Sunday, November 23, 2008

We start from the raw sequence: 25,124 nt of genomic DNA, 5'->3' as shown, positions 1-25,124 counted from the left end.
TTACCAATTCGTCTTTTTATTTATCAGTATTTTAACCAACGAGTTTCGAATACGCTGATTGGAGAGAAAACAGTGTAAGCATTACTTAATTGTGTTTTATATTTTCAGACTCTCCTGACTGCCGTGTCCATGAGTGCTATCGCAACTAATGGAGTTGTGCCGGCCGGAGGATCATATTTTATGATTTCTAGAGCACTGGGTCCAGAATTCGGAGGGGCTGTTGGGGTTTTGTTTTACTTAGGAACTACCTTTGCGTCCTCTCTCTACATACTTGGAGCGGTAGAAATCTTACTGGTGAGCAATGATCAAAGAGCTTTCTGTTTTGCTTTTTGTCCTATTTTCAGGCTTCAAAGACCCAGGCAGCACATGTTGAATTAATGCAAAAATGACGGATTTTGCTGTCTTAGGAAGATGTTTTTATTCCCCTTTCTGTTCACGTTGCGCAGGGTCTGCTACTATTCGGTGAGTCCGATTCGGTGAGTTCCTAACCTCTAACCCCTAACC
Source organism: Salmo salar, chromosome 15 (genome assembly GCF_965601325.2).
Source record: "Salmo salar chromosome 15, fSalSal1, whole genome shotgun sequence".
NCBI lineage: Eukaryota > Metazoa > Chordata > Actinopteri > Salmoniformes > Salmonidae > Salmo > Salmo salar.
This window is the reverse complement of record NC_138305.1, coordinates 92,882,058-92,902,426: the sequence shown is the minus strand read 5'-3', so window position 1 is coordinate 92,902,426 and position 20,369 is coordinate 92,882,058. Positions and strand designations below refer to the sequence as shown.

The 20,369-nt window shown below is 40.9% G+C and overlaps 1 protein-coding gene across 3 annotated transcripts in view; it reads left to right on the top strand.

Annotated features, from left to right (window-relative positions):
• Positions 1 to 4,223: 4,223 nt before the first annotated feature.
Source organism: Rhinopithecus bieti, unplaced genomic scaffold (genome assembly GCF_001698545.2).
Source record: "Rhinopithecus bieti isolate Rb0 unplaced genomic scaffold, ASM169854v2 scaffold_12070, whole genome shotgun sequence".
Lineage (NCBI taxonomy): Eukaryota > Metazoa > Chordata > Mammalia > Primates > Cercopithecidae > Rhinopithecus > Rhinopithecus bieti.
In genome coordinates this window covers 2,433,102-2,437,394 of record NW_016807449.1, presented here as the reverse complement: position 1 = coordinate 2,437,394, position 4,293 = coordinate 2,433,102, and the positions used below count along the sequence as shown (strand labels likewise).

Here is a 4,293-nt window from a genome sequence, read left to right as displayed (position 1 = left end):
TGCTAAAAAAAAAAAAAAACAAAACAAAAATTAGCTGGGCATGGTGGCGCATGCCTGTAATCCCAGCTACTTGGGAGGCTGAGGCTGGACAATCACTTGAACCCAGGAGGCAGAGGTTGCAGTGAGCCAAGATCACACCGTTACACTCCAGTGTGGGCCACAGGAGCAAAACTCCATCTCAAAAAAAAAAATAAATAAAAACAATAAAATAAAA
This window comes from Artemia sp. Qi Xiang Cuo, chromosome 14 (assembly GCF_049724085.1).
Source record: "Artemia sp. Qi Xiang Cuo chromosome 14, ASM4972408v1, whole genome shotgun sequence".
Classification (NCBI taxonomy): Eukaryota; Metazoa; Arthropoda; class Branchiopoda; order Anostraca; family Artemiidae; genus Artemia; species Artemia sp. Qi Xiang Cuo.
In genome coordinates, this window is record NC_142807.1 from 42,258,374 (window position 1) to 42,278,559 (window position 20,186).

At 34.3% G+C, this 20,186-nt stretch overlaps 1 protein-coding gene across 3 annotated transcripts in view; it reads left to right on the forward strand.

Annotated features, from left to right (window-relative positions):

Glad y'all found my Monster A Go-Go post, considering I wrote it fairly late in the afternoon, knowing I was going to be up north in Ukrainian Village last night, and there were some great comments, plus GW Ferguson seemed to have shambled out of hiding. His mention of THE CRAWLING TERROR made me at first confuse it with THE EYE CREATURES, a film where the invaders are killed by teenagers using cameras with flash bulbs. Crazy teens. Though I'll tell you, if you read up on GW's favorite film, there are times during the last 8 years where I've often felt that self-propelling myself into a giant slug's mouth might be the easiest way out. Back to MAGG, why Chicago? Well, at one point some guy in a suit is pointing at a map north of Chicago. My guess is that he was NOT pointing at the now closed Glenview Naval Air Station, but rather at the mythical town of Schermer, the setting of several John Hughes' films, most notable FERRIS BEUHLER'S DAY OFF. If that space capsule landed in Schermer circa 1961 with all the radiation pouring out of it, well, that explains a lot. Also, its funny I just posted on viaducts, because at the end (which I can now talk about because Capcom admitted she saw it, just forgot), the actor from 1965 who played the ten foot tall astronaut (as opposed to the 1961 actor, who was maybe six feet tall and looked like Marty Allen) wandered around our BIGGEST viaduct, lower Wacker Drive (seen in the last half of THE BLUES BROTHERS). A sign that reads Wabash Ave, with an arrow point upwards, well, thats still there. And even though its blurry you can indeed see the Chicago Police Star and logo on the squad and motorcycles. And as the men walk around with those Geiger counters, well, some of those short viaduct stairwells looked damn familiar (I've posted about lower Wacker Driver before, its one strange place, the site of Chicago's only death by crossbow.) What's funny, and I didn't know this until today, the next film after MAGG on TCM Friday night was THE GIANT SPIDER INVASION, filmed in the middle of Wisconsin during Polka Days (and yes, I posted about this earlier in the year). To really make it a trifecta, though, the first film shoulda been THE BEGINNING OF THE END, in which giant grasshoppers go from Rantoul to Joliet to Chicago in a film that is uncannily correct in a Mapquest kinda way. Even though I've seen the spider film recently (to me, that means within the last decade), I'll likely watch it late in the night.